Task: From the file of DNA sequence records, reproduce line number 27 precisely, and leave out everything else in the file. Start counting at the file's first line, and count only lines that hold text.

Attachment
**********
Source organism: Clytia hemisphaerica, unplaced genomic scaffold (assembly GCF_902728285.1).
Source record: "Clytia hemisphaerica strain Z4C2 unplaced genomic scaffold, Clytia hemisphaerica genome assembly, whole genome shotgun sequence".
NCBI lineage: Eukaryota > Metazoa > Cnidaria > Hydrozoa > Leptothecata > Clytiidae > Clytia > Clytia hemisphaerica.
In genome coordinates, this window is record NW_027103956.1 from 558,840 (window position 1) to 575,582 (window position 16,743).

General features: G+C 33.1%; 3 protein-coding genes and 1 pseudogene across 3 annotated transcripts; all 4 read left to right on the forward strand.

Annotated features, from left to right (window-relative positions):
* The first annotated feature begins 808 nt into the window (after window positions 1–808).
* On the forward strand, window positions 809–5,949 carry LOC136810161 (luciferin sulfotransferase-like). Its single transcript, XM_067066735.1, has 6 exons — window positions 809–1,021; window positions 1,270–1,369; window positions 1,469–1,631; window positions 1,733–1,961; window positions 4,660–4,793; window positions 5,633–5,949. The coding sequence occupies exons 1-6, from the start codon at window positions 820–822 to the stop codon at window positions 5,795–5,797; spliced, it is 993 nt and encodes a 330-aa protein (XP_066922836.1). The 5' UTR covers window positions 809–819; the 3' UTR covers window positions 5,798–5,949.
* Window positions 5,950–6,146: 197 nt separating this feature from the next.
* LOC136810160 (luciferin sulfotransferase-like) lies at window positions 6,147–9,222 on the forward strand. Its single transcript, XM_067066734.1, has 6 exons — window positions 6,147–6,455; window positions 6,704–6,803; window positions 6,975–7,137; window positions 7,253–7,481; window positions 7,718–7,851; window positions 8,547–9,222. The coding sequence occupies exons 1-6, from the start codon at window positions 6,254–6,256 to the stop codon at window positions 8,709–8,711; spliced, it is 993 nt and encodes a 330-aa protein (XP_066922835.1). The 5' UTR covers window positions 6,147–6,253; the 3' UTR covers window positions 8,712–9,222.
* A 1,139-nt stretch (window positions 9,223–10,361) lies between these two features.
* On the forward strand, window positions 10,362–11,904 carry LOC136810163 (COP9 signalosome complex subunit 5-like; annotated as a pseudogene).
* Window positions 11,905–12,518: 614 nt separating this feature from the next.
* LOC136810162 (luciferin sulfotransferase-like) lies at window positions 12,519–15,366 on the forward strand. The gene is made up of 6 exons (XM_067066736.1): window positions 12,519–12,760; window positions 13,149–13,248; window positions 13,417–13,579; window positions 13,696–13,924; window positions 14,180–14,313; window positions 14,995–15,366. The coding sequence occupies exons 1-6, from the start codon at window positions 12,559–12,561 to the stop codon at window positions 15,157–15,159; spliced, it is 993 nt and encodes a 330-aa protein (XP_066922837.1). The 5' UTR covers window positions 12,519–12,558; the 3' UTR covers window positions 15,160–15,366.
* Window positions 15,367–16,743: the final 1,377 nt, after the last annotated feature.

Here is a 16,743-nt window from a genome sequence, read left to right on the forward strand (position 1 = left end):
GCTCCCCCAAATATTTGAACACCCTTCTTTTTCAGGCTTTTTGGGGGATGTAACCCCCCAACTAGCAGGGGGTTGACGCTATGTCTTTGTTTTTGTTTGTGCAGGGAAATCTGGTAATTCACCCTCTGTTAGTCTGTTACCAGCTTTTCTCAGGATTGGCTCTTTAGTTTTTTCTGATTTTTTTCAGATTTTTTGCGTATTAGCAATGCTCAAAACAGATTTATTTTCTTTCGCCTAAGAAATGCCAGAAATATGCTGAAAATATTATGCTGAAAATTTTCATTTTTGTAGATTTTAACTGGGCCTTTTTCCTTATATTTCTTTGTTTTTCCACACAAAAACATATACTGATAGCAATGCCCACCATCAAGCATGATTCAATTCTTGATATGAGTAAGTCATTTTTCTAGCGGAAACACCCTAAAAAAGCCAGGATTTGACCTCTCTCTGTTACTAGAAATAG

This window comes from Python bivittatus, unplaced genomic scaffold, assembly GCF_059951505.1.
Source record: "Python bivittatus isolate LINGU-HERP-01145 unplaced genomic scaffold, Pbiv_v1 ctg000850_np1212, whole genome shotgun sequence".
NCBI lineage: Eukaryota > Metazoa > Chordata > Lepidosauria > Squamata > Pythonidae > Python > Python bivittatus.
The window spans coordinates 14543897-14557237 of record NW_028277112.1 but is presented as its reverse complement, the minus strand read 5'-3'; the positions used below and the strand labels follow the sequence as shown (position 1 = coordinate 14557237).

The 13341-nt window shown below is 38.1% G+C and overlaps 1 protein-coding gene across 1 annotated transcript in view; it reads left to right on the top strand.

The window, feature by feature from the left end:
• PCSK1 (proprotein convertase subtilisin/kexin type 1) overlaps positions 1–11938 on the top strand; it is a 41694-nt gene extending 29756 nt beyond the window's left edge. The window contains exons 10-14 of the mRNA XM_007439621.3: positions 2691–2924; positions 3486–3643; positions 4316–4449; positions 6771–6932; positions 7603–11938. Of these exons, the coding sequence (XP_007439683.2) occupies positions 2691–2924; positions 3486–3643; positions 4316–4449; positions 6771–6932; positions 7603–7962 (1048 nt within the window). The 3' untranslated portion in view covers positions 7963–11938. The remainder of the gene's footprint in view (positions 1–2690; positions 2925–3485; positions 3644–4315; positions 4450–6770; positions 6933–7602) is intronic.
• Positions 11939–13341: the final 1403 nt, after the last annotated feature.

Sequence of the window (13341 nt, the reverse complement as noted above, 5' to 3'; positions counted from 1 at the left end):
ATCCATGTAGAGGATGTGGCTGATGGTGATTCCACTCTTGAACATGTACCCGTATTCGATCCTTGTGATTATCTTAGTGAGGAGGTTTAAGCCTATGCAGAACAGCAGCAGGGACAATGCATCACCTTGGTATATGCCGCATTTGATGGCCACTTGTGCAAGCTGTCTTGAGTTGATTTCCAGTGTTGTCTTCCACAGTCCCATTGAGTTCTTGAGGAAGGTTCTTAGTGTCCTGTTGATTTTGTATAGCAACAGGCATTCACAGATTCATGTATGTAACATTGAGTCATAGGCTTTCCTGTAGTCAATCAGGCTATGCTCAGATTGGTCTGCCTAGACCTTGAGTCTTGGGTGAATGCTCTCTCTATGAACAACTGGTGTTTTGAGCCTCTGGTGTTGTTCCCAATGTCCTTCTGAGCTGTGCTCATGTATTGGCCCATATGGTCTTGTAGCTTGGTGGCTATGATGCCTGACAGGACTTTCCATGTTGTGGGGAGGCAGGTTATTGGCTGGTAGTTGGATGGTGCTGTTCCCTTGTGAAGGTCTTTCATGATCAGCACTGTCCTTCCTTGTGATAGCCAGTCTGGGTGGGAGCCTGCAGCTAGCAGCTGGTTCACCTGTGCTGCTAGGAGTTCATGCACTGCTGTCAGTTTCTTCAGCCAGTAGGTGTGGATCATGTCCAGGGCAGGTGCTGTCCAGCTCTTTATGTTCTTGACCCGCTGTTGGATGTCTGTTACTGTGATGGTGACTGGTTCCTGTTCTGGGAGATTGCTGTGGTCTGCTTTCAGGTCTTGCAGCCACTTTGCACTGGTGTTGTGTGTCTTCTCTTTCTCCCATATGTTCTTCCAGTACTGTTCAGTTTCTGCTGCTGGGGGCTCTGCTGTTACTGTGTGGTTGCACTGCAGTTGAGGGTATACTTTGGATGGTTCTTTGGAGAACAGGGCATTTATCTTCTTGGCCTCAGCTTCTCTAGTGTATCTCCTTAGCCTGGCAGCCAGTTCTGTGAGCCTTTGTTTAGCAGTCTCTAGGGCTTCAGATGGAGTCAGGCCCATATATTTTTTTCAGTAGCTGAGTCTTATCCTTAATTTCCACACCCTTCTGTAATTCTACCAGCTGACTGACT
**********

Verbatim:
ATCCATGTAGAGGATGTGGCTGATGGTGATTCCACTCTTGAACATGTACCCGTATTCGATCCTTGTGATTATCTTAGTGAGGAGGTTTAAGCCTATGCAGAACAGCAGCAGGGACAATGCATCACCTTGGTATATGCCGCATTTGATGGCCACTTGTGCAAGCTGTCTTGAGTTGATTTCCAGTGTTGTCTTCCACAGTCCCATTGAGTTCTTGAGGAAGGTTCTTAGTGTCCTGTTGATTTTGTATAGCAACAGGCATTCACAGATTCATGTATGTAACATTGAGTCATAGGCTTTCCTGTAGTCAATCAGGCTATGCTCAGATTGGTCTGCCTAGACCTTGAGTCTTGGGTGAATGCTCTCTCTATGAACAACTGGTGTTTTGAGCCTCTGGTGTTGTTCCCAATGTCCTTCTGAGCTGTGCTCATGTATTGGCCCATATGGTCTTGTAGCTTGGTGGCTATGATGCCTGACAGGACTTTCCATGTTGTGGGGAGGCAGGTTATTGGCTGGTAGTTGGATGGTGCTGTTCCCTTGTGAAGGTCTTTCATGATCAGCACTGTCCTTCCTTGTGATAGCCAGTCTGGGTGGGAGCCTGCAGCTAGCAGCTGGTTCACCTGTGCTGCTAGGAGTTCATGCACTGCTGTCAGTTTCTTCAGCCAGTAGGTGTGGATCATGTCCAGGGCAGGTGCTGTCCAGCTCTTTATGTTCTTGACCCGCTGTTGGATGTCTGTTACTGTGATGGTGACTGGTTCCTGTTCTGGGAGATTGCTGTGGTCTGCTTTCAGGTCTTGCAGCCACTTTGCACTGGTGTTGTGTGTCTTCTCTTTCTCCCATATGTTCTTCCAGTACTGTTCAGTTTCTGCTGCTGGGGGCTCTGCTGTTACTGTGTGGTTGCACTGCAGTTGAGGGTATACTTTGGATGGTTCTTTGGAGAACAGGGCATTTATCTTCTTGGCCTCAGCTTCTCTAGTGTATCTCCTTAGCCTGGCAGCCAGTTCTGTGAGCCTTTGTTTAGCAGTCTCTAGGGCTTCAGATGGAGTCAGGCCCATATATTTTTTTCAGTAGCTGAGTCTTATCCTTAATTTCCACACCCTTCTGTAATTCTACCAGCTGACTGACT